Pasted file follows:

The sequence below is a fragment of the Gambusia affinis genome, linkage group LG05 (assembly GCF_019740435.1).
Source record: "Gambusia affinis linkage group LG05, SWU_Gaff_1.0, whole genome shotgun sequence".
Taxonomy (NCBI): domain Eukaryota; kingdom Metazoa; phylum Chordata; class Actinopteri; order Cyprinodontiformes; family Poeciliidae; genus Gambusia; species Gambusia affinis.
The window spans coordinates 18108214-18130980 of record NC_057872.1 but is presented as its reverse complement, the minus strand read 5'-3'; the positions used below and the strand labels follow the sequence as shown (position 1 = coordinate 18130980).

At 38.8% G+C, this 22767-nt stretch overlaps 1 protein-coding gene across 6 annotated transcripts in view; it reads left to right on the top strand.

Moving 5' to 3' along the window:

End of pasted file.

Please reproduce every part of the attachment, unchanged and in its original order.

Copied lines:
The sequence below is a fragment of the Gambusia affinis genome, linkage group LG05 (assembly GCF_019740435.1).
Source record: "Gambusia affinis linkage group LG05, SWU_Gaff_1.0, whole genome shotgun sequence".
Taxonomy (NCBI): domain Eukaryota; kingdom Metazoa; phylum Chordata; class Actinopteri; order Cyprinodontiformes; family Poeciliidae; genus Gambusia; species Gambusia affinis.
The window spans coordinates 18108214-18130980 of record NC_057872.1 but is presented as its reverse complement, the minus strand read 5'-3'; the positions used below and the strand labels follow the sequence as shown (position 1 = coordinate 18130980).

At 38.8% G+C, this 22767-nt stretch overlaps 1 protein-coding gene across 6 annotated transcripts in view; it reads left to right on the top strand.

Moving 5' to 3' along the window: